Attorneys negotiate extension of permit for junk yard near Peabody
County gives King another 30 days
With the state breathing down his neck and the threat of being put out of business, Daniel King asked and received a 30-day reprieve from the county Monday regarding a conditional use permit for his salvage operation.
Previously Marion County Commission gave him six months to make notable progress (construction of 75 to 80 percent of a fence) in becoming compliant with the state's requirements for a salvage operation. Unfortunately for King, that progress was not made and the county revoked King's conditional use permit. In turn, Kansas Department of Transportation could not issue a state permit for the operation without the county's permit, and is planning to seize King's operation Dec. 15 if King is unable to obtain a county permit.
The property, located at 1202 120th Road, Peabody, has been in operation for more than 20 years but had never been compliant until a complaint was filed with the county. King appeared before Marion County Planning Commission which recommended a conditional use permit be issued based on the state's requirements which included an adequate fence. A survey also was required to verify property lines.
A survey was completed which King claims was the beginning of the delay of erecting a fence.
King's attorney, Jay Sizemore, told the commission that the survey showed King's property line to be eight feet off which required King to move some of his salvage.
King also contended that Kanza Road, which runs parallel to his property, has been moved which makes his property line in the middle of a ditch.
"Every time it floods, the road gets moved," King said. "The center of the road is four to six feet off."
King continued that he has made significant progress even though the fence has not been started.
Trees have been removed on the east side of King's property, a damaged trailer house was demolished and removed, 30 tons of debris had been removed, his residence was moved on to his property, and 75 percent of the fencing materials have been purchased, King said.
Sizemore said since King is disabled, it takes him longer to get things completed and King has $10,000 in the project thus far.
"We're asking for a timeline so the state won't come in," Sizemore said.
Commission chairman Randy Dallke said the commission had given King a fair amount of time to become compliant.
"Our main concern was there wasn't much happening or much progress except for the survey," Dallke said.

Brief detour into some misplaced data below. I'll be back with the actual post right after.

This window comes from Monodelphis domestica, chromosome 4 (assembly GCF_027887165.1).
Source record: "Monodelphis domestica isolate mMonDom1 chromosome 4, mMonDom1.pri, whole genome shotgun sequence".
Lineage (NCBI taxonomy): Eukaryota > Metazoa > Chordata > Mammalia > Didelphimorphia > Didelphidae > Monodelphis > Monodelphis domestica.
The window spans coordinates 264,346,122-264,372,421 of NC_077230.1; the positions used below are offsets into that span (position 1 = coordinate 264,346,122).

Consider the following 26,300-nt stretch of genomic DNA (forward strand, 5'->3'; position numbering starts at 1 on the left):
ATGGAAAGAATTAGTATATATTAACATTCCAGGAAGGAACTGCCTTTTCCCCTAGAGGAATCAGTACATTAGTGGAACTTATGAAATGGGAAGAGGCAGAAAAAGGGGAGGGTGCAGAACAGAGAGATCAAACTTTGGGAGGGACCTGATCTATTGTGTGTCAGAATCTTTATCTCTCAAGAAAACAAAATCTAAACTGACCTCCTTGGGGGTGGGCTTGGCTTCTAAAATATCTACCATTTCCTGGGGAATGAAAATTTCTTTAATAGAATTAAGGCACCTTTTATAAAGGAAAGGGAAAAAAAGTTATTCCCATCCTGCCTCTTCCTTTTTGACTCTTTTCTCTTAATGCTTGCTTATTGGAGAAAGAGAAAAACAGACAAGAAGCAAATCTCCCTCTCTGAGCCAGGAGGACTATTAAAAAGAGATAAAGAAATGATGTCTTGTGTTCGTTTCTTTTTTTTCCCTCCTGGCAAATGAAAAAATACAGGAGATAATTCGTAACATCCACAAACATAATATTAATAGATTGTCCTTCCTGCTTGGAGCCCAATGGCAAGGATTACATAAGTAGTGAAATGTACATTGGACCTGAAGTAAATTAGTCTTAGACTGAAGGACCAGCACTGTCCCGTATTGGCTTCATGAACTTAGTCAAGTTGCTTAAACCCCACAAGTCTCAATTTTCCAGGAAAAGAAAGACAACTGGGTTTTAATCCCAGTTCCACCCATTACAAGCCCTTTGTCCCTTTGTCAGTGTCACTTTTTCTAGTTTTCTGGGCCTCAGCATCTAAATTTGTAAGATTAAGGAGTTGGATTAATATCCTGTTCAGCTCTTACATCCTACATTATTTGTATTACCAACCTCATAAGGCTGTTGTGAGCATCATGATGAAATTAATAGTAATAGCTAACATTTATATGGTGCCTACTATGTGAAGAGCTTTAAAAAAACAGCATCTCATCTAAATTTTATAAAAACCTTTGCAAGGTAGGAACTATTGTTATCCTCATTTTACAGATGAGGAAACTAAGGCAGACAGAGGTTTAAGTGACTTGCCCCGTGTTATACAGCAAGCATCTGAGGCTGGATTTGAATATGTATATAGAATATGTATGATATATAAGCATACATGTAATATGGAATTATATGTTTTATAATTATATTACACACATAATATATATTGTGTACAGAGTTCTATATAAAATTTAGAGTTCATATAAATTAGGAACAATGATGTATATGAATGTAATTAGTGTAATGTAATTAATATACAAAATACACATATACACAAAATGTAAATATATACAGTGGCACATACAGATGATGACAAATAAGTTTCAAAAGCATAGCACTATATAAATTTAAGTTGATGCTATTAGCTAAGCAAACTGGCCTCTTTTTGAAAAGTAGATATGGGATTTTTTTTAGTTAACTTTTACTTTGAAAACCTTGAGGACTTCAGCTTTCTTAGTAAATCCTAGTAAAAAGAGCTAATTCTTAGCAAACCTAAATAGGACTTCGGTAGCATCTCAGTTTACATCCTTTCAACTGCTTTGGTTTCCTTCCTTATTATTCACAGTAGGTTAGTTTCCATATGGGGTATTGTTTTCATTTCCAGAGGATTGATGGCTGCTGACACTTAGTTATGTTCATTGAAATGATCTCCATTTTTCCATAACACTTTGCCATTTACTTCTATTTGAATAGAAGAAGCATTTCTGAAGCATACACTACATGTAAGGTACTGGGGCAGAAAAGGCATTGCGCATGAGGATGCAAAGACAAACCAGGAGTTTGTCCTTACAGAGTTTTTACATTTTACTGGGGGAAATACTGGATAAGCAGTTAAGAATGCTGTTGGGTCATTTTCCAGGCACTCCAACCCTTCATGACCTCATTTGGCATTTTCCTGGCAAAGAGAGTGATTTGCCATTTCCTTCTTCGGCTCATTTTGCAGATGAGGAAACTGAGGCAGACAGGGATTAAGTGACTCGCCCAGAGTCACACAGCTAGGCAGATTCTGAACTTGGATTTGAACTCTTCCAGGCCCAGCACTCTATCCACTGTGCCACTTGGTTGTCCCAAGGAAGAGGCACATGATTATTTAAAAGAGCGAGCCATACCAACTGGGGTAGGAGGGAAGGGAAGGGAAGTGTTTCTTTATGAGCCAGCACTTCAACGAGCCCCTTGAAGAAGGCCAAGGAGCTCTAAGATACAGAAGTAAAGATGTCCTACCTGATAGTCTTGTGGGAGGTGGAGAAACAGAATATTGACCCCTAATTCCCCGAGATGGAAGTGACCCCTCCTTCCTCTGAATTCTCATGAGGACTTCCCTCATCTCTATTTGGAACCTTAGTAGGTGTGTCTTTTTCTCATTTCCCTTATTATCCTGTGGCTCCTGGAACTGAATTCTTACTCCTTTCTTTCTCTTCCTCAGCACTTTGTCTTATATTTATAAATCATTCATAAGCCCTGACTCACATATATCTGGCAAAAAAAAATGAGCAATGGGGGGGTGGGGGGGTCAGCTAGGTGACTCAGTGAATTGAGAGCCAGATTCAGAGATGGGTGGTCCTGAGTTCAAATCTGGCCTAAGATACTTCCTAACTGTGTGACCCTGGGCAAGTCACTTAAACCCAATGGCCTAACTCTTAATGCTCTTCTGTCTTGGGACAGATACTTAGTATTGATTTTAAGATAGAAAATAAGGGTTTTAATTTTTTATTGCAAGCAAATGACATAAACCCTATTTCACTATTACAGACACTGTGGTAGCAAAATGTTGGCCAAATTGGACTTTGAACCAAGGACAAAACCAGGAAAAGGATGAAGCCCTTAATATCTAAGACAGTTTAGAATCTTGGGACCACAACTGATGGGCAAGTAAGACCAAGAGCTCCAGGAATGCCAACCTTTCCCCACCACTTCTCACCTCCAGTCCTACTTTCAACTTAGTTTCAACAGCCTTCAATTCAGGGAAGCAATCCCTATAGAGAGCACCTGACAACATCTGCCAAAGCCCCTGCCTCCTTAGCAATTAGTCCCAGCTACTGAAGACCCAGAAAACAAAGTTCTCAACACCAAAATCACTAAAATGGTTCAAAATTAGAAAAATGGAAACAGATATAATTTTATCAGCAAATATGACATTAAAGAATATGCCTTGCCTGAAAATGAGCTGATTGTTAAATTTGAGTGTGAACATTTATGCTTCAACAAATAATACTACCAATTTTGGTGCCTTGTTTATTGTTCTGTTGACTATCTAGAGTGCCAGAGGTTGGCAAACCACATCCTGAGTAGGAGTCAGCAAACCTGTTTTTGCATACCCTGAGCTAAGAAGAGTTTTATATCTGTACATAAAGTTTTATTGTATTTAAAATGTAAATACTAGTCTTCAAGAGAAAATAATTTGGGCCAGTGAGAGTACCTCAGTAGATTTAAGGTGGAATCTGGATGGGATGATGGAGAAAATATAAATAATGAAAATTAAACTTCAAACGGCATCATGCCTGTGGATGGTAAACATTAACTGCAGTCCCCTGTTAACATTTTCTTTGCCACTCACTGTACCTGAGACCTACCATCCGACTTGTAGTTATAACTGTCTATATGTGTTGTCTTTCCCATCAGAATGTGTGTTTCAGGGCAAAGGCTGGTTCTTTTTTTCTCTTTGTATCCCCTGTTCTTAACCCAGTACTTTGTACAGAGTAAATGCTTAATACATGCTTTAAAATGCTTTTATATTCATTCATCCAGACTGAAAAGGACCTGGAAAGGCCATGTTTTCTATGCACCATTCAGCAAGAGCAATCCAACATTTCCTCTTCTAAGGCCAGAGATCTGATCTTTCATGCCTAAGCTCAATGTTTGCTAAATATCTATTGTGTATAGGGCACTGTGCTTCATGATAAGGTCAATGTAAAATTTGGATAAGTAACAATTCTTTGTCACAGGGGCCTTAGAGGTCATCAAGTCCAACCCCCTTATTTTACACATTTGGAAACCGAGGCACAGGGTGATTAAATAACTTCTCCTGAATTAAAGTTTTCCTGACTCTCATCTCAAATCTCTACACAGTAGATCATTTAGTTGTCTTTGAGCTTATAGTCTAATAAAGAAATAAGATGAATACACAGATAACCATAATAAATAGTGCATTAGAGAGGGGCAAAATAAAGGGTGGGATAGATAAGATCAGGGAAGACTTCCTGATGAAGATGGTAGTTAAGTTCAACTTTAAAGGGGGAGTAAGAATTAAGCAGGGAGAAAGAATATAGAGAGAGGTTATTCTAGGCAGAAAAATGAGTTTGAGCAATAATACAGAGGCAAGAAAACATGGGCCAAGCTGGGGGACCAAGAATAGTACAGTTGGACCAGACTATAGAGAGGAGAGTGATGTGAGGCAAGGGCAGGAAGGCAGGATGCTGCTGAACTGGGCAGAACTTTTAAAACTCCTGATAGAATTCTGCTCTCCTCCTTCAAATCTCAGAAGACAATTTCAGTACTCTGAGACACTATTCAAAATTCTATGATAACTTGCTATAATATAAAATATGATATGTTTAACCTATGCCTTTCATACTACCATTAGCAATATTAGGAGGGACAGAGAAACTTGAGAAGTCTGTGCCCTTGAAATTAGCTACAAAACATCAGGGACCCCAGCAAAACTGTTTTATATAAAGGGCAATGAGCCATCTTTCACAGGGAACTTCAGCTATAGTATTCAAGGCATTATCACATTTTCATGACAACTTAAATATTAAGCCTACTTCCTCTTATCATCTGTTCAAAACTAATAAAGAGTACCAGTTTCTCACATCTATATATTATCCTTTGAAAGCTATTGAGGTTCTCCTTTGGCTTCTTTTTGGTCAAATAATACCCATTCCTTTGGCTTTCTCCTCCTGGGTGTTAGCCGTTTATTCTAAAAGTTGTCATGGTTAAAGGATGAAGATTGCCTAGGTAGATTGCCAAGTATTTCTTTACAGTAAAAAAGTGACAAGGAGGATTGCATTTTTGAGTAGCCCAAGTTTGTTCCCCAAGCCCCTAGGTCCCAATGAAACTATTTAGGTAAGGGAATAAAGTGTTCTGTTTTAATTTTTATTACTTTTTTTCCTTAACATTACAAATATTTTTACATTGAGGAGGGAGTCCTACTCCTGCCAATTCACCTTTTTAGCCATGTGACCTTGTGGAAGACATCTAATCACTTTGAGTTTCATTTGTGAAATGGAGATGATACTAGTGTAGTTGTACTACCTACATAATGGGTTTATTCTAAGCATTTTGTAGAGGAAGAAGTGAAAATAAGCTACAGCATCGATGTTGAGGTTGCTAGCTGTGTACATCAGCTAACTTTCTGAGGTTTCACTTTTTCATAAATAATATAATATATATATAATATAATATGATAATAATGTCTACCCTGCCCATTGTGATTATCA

"We gave him six months with little progress," commissioner Bob Hein said. "Six months is long enough."
King was given from March to October to complete 75-80 percent of the fence and to obtain a survey.
King responded that the commission didn't take into consideration the weather kept him from working for three months.
County zoning administrator Bobbi Strait told the commission that the survey was done within 90 days of the request which should have given King plenty of time to make the necessary adjustments to put up the fence.
Commissioner Dan Holub said the county issues the permits which follow the requirements of the state and King was given sufficient time to complete the tasks.
King continued to argue that the location of the county road and ditch that adjoins his property has affected the layout of his operation.
Piles of debris had to be moved to accommodate the new boundaries and fence, King said, which has taken more time.
He continued to contend that when it rains, silt covers the road, and the county motorgrader operator grades the road which moves it closer to his property.
"We're asking for a timeline," Sizemore said. "
King said he could have the work completed in six months. State officials told King that he if he had a county conditional use permit, they would not come in and sell his property.
King then asked why he wasn't grandfathered-in.
Strait explained that in order to be grandfathered-in, a business has to be in compliance when zoning regulations were adopted. King was not.
Hein asked if King could hire someone to erect the fence. King responded that he couldn't afford to do that. Hein said King won't be able to get anything done for 90 days because of the weather.
King said he was fighting a "two-headed snake" — remodeling his house and dealing with this issue.
Dallke said he recognized that King provides a service to the area by accepting junk.
Strait said she was not in favor of any extension because the original deadline was not met.
"The county needs to stand by its deadline," she said.
Since the commission seemed to be reluctant in granting a six-month extension, Marion County Attorney Susan Robson suggested the commission set a shorter timeline where incremental progress could be monitored.
She suggested a 30-day time frame with a report from King and county officials checking the progress. Dallke asked King what he could accomplish in 30 days, weather permitting. King said he could put up 500 feet of fence.
Hein then made the motion to give King another 30-day extension with 500 feet of fence to be erected on the west side of his property and posts set, with a progress report at the Jan. 7 meeting. Dallke seconded the motion. The motion passed 2-0, with Holub voting against.
It was emphasized by the commission that if King did not meet the 30-day deadline, there would no further discussion or consideration of extensions.